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DevDocs

DevDocs:

DevDocs brings together the reference documentation of various programming languages and APIs in a single, organized, and consistent interface, with features such as instant search and keyboard navigation.

This is an extremely useful tool for web designers and developers that provides a quick search function for documentation regarding HTML, CSS and jQuery.

Via Web.AppStorm

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Calendar Alarm

If there’s one feature that we love to use our iPad for, it’s the calendar. Whilst the calendar app might not be to everybody’s taste, what with all the fine Corinthian leather, there are hundreds of alternative calendar apps in the App Store, each with their own ideas and features. Having used many alternative calendar apps over the years on my iPad, I can’t help but feel that we’ve gotten to the point where there aren’t really any new or original features in some of these apps and are simply providing an alternative look and feel.

Calendar Alarm attempts to buck this trend, combining all the features of a traditional calendar app with a unique way of dealing with event alerts that makes it rather unique.

I review Calendar Alarm for iPad over at iPad.AppStorm, an app that has an interesting idea when it comes to more persistent notifications for events in your calendar.

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Manage Macs Remotely Using Apple Remote Desktop

MacTuts+:

If you need to manage a number of Macs, say in an office or workplace environment, then you’ve probably heard of Apple Remote Desktop. It’s a powerful tool that lets you remotely manage and administer other Macs simultaneously. In this screencast, we’ll take an introductory look at Apple Remote Desktop and perform a few basic tasks to control and install to a remote Mac.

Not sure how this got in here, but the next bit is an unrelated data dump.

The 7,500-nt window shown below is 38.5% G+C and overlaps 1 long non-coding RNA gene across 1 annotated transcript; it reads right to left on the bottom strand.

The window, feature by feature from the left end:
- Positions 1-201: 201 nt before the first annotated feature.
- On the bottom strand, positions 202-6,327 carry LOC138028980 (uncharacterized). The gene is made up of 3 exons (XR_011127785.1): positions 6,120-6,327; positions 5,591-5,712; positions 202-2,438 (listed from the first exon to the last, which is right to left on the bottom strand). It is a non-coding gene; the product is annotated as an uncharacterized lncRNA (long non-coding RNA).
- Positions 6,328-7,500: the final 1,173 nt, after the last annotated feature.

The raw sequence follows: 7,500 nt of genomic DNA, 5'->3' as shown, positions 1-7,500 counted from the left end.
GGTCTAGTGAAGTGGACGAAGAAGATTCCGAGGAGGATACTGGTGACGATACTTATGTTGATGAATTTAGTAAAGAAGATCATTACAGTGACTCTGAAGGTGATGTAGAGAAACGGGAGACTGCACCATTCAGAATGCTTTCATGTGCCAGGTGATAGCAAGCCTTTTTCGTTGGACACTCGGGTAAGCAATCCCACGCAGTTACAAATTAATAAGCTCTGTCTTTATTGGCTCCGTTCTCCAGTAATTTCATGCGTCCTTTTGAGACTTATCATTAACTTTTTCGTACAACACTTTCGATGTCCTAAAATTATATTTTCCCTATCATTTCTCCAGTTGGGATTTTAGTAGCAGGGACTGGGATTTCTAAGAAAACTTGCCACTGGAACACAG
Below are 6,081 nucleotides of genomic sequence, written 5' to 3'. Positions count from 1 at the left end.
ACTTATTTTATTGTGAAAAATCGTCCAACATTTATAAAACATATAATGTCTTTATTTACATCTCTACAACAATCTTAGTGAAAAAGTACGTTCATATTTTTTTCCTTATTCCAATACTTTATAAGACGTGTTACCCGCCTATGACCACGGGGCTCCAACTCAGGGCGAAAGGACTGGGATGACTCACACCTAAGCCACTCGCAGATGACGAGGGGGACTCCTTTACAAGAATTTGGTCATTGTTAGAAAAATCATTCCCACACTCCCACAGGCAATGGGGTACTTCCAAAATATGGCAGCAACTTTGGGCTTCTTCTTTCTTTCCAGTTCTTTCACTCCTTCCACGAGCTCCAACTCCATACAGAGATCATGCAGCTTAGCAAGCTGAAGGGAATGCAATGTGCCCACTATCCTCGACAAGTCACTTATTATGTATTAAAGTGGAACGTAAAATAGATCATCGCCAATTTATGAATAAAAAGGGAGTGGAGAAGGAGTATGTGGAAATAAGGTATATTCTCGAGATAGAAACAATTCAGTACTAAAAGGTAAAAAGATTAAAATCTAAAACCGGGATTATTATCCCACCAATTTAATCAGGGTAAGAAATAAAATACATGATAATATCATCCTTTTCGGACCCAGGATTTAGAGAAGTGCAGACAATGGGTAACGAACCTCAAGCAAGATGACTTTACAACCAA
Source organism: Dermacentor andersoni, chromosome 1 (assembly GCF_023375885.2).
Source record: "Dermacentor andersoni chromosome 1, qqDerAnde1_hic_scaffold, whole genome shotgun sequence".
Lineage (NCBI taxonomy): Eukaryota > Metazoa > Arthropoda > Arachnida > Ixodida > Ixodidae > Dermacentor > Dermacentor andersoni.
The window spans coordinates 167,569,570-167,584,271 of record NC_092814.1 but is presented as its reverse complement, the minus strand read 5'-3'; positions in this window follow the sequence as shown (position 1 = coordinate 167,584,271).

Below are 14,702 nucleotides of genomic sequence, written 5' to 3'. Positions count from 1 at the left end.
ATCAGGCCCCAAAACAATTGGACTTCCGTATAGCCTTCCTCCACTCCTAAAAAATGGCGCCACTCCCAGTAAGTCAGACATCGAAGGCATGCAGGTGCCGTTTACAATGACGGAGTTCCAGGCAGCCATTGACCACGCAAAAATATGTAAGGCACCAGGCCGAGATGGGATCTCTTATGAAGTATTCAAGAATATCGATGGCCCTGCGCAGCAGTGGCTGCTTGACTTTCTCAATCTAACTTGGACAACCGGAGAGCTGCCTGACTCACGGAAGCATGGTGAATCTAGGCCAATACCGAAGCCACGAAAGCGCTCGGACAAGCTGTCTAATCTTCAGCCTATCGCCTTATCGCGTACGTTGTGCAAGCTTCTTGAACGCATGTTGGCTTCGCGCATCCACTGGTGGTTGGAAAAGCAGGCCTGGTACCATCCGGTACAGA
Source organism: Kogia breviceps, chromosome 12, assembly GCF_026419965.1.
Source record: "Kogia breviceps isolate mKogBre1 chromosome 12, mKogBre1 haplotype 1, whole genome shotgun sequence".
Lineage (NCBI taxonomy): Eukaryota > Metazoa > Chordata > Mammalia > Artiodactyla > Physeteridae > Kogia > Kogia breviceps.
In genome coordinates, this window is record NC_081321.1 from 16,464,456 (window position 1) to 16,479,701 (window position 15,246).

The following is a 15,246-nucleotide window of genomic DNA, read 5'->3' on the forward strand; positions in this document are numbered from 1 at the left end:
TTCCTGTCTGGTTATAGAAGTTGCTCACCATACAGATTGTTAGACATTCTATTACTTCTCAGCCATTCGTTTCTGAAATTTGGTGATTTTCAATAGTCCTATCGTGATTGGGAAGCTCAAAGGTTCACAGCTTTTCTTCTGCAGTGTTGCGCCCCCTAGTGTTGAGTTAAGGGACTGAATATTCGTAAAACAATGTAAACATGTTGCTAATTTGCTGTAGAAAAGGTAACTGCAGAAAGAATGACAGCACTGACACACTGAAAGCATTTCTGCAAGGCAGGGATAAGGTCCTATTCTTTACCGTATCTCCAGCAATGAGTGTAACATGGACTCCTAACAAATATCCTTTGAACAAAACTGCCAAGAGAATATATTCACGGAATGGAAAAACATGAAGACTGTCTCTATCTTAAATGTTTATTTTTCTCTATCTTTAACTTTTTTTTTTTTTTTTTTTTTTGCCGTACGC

My latest screencast over at Mactuts+ is all about remote Mac management with Apple Remote Desktop.

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How to set up your online business presence with Squarespace

FreelanceSwitch:

In today’s technology-driven world, having a website for your business is an absolute necessity and probably the most important part of marketing.

Almost a third of the entire world’s population uses the internet so whether you’re a freelance writer, a web developer, a professional speaker, an estate agent, or a micro business owner, it’s crucial to have an online presence that not only looks professional but can provide essential information to your customers.

As part of our series Setting Up Your Business Online Without Coding, I’ll show you how to create your own professional, not to mention gorgeous, website with Squarespace that won’t require you to enter a single line of code.

As part of a guest series over at FreelanceSwitch , I’ve written a getting started guide to setting up an online presence and using Squarespace.

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Kirby CMS Migration

You may have noticed a lack of new posts on Sparsebundle over the last few days. I’ve been working on migrating the site over from Pelican, a Python-based CMS to Kirby, a PHP-based one.